Piedmont: Wines of the North
Trastevere, the place “across the Tiber” between Janiculum Hill and the Vatican. Incorporated into the city in 396 BC, for centuries this was the home of working class Romans, artisans and minority religious communities. Today tour guides will declare (often under compulsion) that this is the last bastion of authentic Roman nightlife. Once upon a time that might have been true. Yet since the mid-20th century, Trastevere has undergone the time-honored transformation from working class neighborhood to bohemian hangout to yuppie enclave, with the prospect of devolving into full-blown tourist trap ever on the horizon. Still, a handful of respectably Roman institutions hold their own in the onslaught of obnoxious shot bars and tacky photos-on-the-menu trattorias.
One such place is Enoteca Ferrara.
I’m sitting here with my friend Vincent, €75 in tips from my afternoon catacombs tour strapped to my hip. We’re here on a mission.
I know a sommelier here. Her mother lives in Piedmont. She recently worked on the harvest of an organic Piedmontese vineyard. She considers Nebbiolo her spirit grape. Don’t ask me how I know all this. Our mission tonight is to sample what she considers a suitable introduction to Piedmont’s celebrated wine. She’s not working tonight, but a few hours ago she sent me a text with a single word:
We settle on a 2017 Barbera d’Alba DOC, which comes with a glowing endorsement from our server Mariagrazia. This full-bodied, ruby-colored wine is 15% alcohol by volume (1.5 higher than the average), but so well-balanced that we barely notice. Fruit notes dominate, with raspberry coming immediately to my mind. Vincent’s more receptive to the floral notes, and claims the finish reminds him of the Cadbury Turkish bars he got growing up in France. Mariagrazia describes this as a “male” wine, and says she’d be most willing to pair it with pasta. I can see that, though I find myself wondering if we should order some arrosticini.
There’s a reason my friend had us start with Barbera. It’s the most populous grape of the region, and the go-to wine of the average Piemontese. Versatile, meant to be enjoyed young, pairs well with just about anything, and best of all, not too expensive.
But we’re just getting started.
Piedmont is serious wine business. Of the twenty Italian regions it ranks the sixth highest in production volume, and boasts more DOCG designated wines than any other. In fact there’s a growing consensus amongst wine geeks that we should give the endless gushing over Tuscany a rest, because this Northern region bordering France and Switzerland, situated between the Alps in the North and the Apennines to the South, is truly where it’s at.
While Barbera might be the most common grape in the region, Nebbiolo is regarded as the finest. It’s definitely contributed the most to the region’s esteemed reputation. This highly tannic grape produces wines with a tar-and-roses bouquet that are often considered a more cost-effective alternative to Burgundy, the two most famous of which are Barolo and Barbaresco.
The Barolo appellation consists of eleven villages just south of Alba. To ensure its quality, the vines must be planted on south-facing hills, and the wine requires three years of aging, bare minimum. Barbaresco on the other hand is comprised of just four villages, located northeast of Alba near the Tanaro River. Due to its proximity to the river and lower elevations, the Nebbiolo grapes grown for Barbaresco experience less of a tug-of-war between the chill of the Alps and the warmth of the Mediterranean, leading to earlier ripening. This coupled with the limestone-based soils makes Barbaresco less tannic and lighter-tasting.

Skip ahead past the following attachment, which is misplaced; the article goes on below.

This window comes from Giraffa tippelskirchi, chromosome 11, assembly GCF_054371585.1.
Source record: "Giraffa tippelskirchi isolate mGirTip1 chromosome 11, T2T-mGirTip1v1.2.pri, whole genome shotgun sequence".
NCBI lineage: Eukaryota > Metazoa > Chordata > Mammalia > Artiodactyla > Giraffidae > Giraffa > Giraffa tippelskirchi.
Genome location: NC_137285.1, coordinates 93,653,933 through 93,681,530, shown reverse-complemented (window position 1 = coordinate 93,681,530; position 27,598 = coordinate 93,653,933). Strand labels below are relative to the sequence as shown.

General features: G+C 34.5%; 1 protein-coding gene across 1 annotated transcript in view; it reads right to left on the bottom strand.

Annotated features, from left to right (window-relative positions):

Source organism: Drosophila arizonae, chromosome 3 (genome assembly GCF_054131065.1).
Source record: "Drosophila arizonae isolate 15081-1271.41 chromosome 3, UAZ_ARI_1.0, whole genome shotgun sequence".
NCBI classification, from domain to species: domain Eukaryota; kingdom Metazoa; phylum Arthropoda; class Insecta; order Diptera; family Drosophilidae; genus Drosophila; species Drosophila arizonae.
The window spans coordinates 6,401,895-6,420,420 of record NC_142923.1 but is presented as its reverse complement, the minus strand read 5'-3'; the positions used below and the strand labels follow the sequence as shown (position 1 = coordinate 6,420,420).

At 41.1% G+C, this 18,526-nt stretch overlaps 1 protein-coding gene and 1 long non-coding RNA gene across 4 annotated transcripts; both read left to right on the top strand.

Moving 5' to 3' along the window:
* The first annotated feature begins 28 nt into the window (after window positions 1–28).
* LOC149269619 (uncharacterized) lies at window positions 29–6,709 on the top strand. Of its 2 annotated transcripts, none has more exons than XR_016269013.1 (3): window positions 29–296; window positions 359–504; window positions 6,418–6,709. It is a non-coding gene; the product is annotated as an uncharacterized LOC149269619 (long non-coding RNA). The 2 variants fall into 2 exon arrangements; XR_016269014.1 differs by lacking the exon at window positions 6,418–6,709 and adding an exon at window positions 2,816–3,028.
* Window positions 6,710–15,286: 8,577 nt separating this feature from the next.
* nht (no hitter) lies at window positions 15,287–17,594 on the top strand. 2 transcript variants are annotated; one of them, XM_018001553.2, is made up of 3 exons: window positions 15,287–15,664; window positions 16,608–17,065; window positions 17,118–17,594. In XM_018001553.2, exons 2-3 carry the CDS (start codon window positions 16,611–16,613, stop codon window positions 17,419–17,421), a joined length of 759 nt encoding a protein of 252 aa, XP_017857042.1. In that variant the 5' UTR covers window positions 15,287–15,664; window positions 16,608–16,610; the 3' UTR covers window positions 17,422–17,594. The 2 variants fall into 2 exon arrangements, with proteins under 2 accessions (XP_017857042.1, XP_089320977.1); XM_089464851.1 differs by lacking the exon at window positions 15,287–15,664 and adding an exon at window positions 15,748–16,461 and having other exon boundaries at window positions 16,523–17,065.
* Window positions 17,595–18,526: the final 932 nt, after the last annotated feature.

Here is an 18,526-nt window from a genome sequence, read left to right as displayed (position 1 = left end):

It’s worth noting that both Barolo and Barbaresco were among the first four wines to be granted the DOCG designation when it was established in 1980 (along with the Brunello di Montalcino and the Vino Nobile di Montepulciano in Tuscany) to affirm the highest quality of Italian winemaking.
Anyway, here’s the rub: in terms of austerity, structure and ageability, Barolo is king. But ask any producer or aficionado which one they prefer, nine times out of ten accessibility wins out, and they roll with the Barbaresco.
It might mean “little sweet one,” but don’t let the name fool you. Dolcetto wines are usually dry reds with a bitter finish. Though overshadowed by the fame and prestige of their Nebbiolo-based neighbors, these soft, fruity low-acidic wines are still worth a taste. Two things Dolcetto producers have on their side are time and flexibility. Dolcetto grapes ripen early, can grow in a number of environments, and their wines are meant to be drunk young. A good bet is anything from the Dolcetto d’Alba DOC. Hailed as the best of their kind, these dry wines run the gamut from soft to structured, and boast a nose of cherry, almond and floral notes.
The Moscato grape is literally thousands of years old, and unlike some of the previously mentioned varieties, has been grown succes
We can’t finish without at least one whitesfully outside of Italy. This has made Moscato one of the most broadly recognized sweet wines on earth. Still (and you can probably guess where I’m going here) the Moscato d’Asti from Piedmont is the gold standard. Much less sparkling than its cousin the Asti Spumante, it’s sweet and aromatic with notes of honeydew melon, ripe pear and mandarin orange. What’s more, it’s only 5% alcohol.
One Last Note
It’s impossible to cover one of the most important wine regions of the world all at once. We didn’t get to the spicy, sparking Freisa, the tannic, strawberry-flavored Grignolino or the musky Malvasia di Schierano. Or any of the Cortese or Arneis-based whites. Anyway, we’ve covered enough to get you started. Remember, when in doubt: the sommelier is your friend.